THEY’VE got reet flashy up at the Camden Town Hall and begun calling what was the executive – the table of ten most senior councillors – by the new name of: The Cabinet. That’s The Cabinet, yeah? Like grown up politicians. Important.
And last night The Cabinet met for the first meeting of The Cabinet at Camden Town Hall. Pfff, clearly thought Conservative councillor Andrew Mennear, back in opposition after a taste of power in a coaliton administration that managed just one term. Big grin, he claimed it to be a historic night as The Cabinet had never met before, his comments loaded high with patronising mickey-take.
As he watched and intersped with a mix of mockery and menace, you got the impression that Cllr Mennear almost prefers the freedom of opposition, unshackled from the fatiguing post of education supremo. His routine peaked for the gigglers when he said the “eco-champion – I won’t mention his name” had left ‘a large hat size to fill rather than big shoes’. Watching on the webcast, Alexis Rowell would have sighed, he’s heard all of the ‘eco champion’ jokes before. His know how and know all has gone elsewhere.
Mennear was joined by Lib Dems Flick Rea and Chris Naylor in the outer ring. Maya De Souza was there too. As a lone Green, she will quickly become exhausted if she tries to tackle every meeting. Worthy commitment though – she reminded me it was the Greens who had started all this Living Wage talk at Camden Town Hall a few years back when it was discovered cleaners were on a pittance. Meanwhile, up in the public gallery – who was that? New Conservative councillor for Belsize, Claire-Louise Leyland was scribbling away. You don’t have to sit in the Luby seats. “It’s a different view of it all up there,” she explained later. She wants to explore every corner of this Town Hall. It’ll be interesting to see what she finds.
But what of the main players in The Cabinet. Newbies Tulip Siddiq and Sarah Hayward barely whispered a word – the latter might have been exhausted by reading out her job title, Cabinet Member for Community, Regeneration and Equalities – but the rest all chipped in, probably all keen to trumpet and protect the departments they represent in the knowledge that tough times are ahead. Nobody wants their share to be hit worst and each will have to keep shouting for weeks, maybe months. The missing man from The Cabinet was Theo Blackwell, him again. The finance man was down with the flu on the first day of discussions about the wave after wave of cuts expected to bash the Town Hall. He is playing in the John Mills role, a key inside forward for leader Nash Ali to call upon. But in his absence, Angela Mason, the deputy leader, looked like Nash’s closest lieutenant. ‘She’s inspirational’, he told the chamber. Twas true, she genuinely looked like she had been on that front bench for 20 years – not three weeks.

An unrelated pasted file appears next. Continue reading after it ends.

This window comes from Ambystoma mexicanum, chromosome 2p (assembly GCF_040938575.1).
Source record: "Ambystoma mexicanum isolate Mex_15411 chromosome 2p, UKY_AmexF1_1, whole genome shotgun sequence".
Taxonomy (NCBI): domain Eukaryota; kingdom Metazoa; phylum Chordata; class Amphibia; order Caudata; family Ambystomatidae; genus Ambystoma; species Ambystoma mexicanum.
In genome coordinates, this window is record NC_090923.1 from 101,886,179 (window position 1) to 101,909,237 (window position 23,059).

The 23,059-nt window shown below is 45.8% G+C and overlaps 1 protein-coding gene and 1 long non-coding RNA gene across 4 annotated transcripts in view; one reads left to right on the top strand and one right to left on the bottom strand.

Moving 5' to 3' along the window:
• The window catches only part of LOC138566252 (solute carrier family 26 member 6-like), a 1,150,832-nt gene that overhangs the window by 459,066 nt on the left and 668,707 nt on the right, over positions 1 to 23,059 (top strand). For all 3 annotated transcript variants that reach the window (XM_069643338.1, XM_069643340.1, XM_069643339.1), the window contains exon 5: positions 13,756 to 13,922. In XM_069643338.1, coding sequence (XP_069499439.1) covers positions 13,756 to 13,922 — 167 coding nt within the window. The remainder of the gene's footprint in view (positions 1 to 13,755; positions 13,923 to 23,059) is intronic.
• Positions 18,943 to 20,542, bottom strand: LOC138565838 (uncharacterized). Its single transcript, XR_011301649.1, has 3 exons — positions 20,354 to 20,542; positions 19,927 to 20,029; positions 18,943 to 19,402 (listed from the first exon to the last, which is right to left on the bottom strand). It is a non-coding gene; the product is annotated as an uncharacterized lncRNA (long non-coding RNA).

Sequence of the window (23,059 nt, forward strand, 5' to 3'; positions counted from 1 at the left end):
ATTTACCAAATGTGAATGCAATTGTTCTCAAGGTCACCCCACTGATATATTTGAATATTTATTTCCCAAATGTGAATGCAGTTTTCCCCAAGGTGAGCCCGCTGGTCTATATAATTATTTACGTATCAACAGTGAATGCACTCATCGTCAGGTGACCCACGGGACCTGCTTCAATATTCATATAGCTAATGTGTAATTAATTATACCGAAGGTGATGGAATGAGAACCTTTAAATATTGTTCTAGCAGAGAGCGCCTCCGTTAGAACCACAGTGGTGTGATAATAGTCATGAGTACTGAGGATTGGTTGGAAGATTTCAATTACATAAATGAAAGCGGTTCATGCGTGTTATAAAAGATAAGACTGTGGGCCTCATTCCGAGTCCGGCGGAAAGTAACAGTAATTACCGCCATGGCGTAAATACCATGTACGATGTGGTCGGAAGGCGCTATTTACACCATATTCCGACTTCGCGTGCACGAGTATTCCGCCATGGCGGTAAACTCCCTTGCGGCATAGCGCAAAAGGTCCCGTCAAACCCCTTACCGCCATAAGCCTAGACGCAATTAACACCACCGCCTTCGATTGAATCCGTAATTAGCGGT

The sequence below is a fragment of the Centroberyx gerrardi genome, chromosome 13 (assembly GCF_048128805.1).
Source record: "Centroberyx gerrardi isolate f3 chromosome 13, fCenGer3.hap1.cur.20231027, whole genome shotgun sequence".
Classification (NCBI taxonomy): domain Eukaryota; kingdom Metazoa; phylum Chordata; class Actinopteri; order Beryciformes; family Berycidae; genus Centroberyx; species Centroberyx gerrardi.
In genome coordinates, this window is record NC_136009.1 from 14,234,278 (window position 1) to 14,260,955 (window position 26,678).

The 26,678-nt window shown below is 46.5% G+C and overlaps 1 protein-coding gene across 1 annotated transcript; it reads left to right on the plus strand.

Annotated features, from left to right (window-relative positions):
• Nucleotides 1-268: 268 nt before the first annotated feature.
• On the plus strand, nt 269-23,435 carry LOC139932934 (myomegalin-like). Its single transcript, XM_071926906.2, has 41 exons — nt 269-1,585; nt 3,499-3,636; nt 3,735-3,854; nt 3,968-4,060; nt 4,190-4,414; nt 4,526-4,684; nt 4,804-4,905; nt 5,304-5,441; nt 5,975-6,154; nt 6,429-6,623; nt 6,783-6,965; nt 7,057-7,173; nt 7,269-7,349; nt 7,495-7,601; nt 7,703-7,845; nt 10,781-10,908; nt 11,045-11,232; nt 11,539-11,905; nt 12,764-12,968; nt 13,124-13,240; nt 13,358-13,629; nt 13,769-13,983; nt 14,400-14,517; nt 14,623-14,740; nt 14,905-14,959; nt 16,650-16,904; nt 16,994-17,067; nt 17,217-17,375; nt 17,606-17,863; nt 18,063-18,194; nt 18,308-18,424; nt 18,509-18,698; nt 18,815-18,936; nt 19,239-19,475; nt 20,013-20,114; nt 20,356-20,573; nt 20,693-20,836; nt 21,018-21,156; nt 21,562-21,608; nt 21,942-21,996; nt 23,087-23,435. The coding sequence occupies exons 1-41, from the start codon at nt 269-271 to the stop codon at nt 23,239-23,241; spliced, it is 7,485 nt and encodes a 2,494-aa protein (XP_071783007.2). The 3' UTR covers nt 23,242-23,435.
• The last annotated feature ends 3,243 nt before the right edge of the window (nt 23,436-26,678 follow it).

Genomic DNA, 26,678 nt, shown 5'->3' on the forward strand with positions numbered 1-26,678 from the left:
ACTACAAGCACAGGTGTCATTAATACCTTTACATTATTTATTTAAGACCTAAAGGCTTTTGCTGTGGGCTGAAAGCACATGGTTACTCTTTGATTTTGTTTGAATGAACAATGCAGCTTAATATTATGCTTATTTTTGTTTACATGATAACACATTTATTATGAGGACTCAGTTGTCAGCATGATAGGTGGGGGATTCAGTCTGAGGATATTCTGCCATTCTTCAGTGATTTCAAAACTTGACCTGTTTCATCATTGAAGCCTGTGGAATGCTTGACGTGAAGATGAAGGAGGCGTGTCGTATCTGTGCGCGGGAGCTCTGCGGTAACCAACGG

All in all, Nash will happy with his first outing. He looked confident in the chair. That job will get far, far tougher when deputations, most likely made up of people who have seen a service important to them lose council funding in the coming months, begin knocking on the chamber’s double doors Like a football manager, he kept the team locked in a meeting afterwards to talk tactics in private, half an hour of more briefings and discussion. They will need this kind of unity – not always the first thing you associate with Labour’s past executives – if they are to dodge the volleys from Mennear and Co over the next four years. They won’t always be so jovially put.